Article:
This clipped attachment system is advantageous because it permits two hoses to be held in place with the insertion of a single clip. Moreover, because the clip can easily be slid into place, it is easier to connect hoses than it would be to do so using a threading system.
 Of course, other ways of having a single sliding clip catch two tubes simultaneously could be used. For example, a single prong could extend into catch grooves on the inward sides of the tubes, rather than requiring two prongs.
 Referring now to FIGS. 5-8, the stationary disk 50 is shown in greater detail. It may be made of a ceramic material which has a lower valve seal 52 made of a different material inserted into the recessed groove 77 to seal the space between the stationary disk 50 and the bore 32.
 FIGS. 9-12 show the moveable disk 48 in detail. It may also be made of a ceramic material. In any event, it preferably has a pair of recesses 68 that are separated by a wall 70 on one of the faces 71 of the moveable disk 48. As can be seen from FIG. 12, the pair of recesses 68 have a concave geometry along a curved internal wall surface 94. As shown, the profile of the curved internal wall surface 94 is roughly cylindrical such that the curved internal wall surface 94 approaches the face 71 at points 96 and 98, but the concave surface reaches a maximum distance from the face 71 near a point 100. This contouring helps to minimize undesired forces and turbulence which might otherwise occur when the flow path of the water reverses itself.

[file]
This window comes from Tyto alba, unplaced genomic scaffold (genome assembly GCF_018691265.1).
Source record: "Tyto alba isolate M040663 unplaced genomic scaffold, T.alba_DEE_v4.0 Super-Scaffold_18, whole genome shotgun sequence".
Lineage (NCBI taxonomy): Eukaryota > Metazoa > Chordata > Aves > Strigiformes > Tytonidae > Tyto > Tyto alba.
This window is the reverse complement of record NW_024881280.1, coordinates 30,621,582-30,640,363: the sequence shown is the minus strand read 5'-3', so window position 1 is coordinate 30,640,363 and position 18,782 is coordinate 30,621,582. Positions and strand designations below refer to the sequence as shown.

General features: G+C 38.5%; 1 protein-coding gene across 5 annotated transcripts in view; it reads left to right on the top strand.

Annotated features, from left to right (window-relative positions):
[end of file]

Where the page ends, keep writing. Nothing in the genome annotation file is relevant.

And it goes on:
Similar to the stationary disk 50, the pair of recesses 68 in the moveable disk 48 may be back-to-back d-shaped shapes in plan view.
 At one rotational limit of the valve stem 12 the d-shaped profiles on the moveable disk 48 and the stationary disk 50 can be aligned. This orientation would be a closed position of the disk valve, as the partition walls 70 and 74 are aligned such that the inlet and outlet ports are not in fluid communication with one another.
 After a 90 degree turn of the valve stem 12, the wall 70 would be at a right angle relative to the wall 74. This orientation would correspond to an open position of the disk valve, since the inlet and outlet ports would now be in fluid communication with one another.
 There are many benefits of providing partitioned ceramic disks.
 For one, the symmetry of the disks allows for their use in various valve applications without altering the geometry of the disks. For example, the moveable disk could be configured in one valve such that the clockwise rotation of the moveable disk opens the valve. However, in a different valve, the same moveable disk could be configured such that the counter-clockwise rotation of the moveable disk opens the valve. As described above, the assembly of these two valves might be similar except for the configuration of an adaptor disk. Thus, the use of partitioned disks can eliminate the need for separate production equipment for manufacturing disks for clockwise and counter-clockwise type applications.